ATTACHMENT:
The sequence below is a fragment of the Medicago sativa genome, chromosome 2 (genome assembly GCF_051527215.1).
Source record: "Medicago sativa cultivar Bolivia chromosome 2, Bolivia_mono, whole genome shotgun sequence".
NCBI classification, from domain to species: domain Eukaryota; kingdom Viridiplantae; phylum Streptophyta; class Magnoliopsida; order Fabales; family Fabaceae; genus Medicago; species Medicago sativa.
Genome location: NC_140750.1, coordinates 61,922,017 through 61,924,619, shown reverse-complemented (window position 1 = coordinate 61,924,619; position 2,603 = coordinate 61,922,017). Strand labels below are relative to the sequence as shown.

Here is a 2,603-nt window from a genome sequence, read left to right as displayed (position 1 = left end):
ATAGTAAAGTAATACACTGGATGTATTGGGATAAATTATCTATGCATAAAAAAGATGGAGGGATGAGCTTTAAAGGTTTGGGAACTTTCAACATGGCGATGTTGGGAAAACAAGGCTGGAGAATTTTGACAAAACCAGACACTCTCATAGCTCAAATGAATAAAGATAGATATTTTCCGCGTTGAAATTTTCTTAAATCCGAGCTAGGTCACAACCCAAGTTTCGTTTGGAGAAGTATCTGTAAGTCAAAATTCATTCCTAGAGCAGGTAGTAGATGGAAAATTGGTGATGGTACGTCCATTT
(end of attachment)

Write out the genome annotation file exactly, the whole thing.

The sequence below is a fragment of the Medicago sativa genome, chromosome 2 (genome assembly GCF_051527215.1).
Source record: "Medicago sativa cultivar Bolivia chromosome 2, Bolivia_mono, whole genome shotgun sequence".
NCBI classification, from domain to species: domain Eukaryota; kingdom Viridiplantae; phylum Streptophyta; class Magnoliopsida; order Fabales; family Fabaceae; genus Medicago; species Medicago sativa.
Genome location: NC_140750.1, coordinates 61,922,017 through 61,924,619, shown reverse-complemented (window position 1 = coordinate 61,924,619; position 2,603 = coordinate 61,922,017). Strand labels below are relative to the sequence as shown.

Here is a 2,603-nt window from a genome sequence, read left to right as displayed (position 1 = left end):
ATAGTAAAGTAATACACTGGATGTATTGGGATAAATTATCTATGCATAAAAAAGATGGAGGGATGAGCTTTAAAGGTTTGGGAACTTTCAACATGGCGATGTTGGGAAAACAAGGCTGGAGAATTTTGACAAAACCAGACACTCTCATAGCTCAAATGAATAAAGATAGATATTTTCCGCGTTGAAATTTTCTTAAATCCGAGCTAGGTCACAACCCAAGTTTCGTTTGGAGAAGTATCTGTAAGTCAAAATTCATTCCTAGAGCAGGTAGTAGATGGAAAATTGGTGATGGTACGTCCATTT